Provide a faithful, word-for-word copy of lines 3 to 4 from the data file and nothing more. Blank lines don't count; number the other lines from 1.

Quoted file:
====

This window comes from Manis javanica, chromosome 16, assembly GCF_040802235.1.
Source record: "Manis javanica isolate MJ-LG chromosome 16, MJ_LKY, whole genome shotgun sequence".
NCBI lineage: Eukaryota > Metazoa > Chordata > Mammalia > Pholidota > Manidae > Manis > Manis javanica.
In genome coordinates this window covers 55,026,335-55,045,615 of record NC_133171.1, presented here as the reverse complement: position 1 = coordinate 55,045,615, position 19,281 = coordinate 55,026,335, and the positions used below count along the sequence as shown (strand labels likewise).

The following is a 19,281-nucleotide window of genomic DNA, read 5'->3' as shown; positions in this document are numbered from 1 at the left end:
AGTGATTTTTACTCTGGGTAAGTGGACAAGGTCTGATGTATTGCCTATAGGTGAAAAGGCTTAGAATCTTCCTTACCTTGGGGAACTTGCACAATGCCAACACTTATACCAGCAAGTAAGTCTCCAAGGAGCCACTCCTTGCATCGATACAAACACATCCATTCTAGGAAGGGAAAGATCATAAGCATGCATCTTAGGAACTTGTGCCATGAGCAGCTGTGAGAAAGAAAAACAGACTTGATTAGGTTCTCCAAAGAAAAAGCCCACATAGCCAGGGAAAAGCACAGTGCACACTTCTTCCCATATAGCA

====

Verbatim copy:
NCBI lineage: Eukaryota > Metazoa > Chordata > Mammalia > Pholidota > Manidae > Manis > Manis javanica.
In genome coordinates this window covers 55,026,335-55,045,615 of record NC_133171.1, presented here as the reverse complement: position 1 = coordinate 55,045,615, position 19,281 = coordinate 55,026,335, and the positions used below count along the sequence as shown (strand labels likewise).